Protecting the UK’s capital city from global mean sea level rise that the IPCC considers plausible over the next centuries would require a combination of a new tidal barrier, high volume pumping and incremental raising of the system of flood walls and embankments. Using a risk and decision analysis methodology that is transferable to other vulnerable coastal cities of high strategic economic and political importance, we quantify sequences of adaptations that would be needed to protect London from flooding by the sea to the year 2300. Two critical adaptation thresholds are identified: (i) when mechanical pumping has to be provided alongside the moveable tidal barrier in order to drain the River Thames and (ii) when a permanently closed barrier with pumping to remove all of the river flow becomes the only viable means of avoiding flooding. We test the sensitivity of the costs and benefits of alternative adaptation pathways to a wide range of sea level rise trajectories. The adaptation pathway that most cost-effectively and robustly maintains risk at a tolerable level involves moving the Thames Barrier 17 km towards the sea if mean sea level rises 2 m above present levels. Our methodology provides a quantitative risk-based implementation of an adaptation pathway.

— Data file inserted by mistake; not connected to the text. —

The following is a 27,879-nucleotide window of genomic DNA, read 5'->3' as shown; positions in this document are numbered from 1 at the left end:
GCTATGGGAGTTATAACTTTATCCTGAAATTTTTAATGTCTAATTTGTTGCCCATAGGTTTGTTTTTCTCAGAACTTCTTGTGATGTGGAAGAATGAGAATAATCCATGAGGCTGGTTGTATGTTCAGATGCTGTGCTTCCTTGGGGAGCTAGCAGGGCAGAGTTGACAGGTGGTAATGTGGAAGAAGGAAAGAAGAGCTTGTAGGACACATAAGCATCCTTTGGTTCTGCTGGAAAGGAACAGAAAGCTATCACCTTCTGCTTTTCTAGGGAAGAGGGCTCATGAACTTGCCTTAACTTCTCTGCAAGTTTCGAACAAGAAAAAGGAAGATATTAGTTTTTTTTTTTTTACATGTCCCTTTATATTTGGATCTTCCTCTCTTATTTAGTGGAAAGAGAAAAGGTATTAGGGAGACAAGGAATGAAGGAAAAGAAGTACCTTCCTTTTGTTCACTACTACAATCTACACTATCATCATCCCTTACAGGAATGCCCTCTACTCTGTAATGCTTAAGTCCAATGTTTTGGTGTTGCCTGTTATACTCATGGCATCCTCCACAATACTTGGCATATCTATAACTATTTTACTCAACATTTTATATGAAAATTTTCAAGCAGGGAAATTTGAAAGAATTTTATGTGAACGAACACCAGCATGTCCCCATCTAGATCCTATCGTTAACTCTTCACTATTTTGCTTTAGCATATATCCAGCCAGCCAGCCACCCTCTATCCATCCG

Adaptation thresholds and pathways for tidal flood risk management in London
Jim W. Hall, J.W., Harvey, H., and Manning, L.J. (2019) Adaptation thresholds and pathways for tidal flood risk management in London. Climate Risk Management 24(Volume 24, Pages 42-58 DOI: 10.1016/j.crm.2019.04.00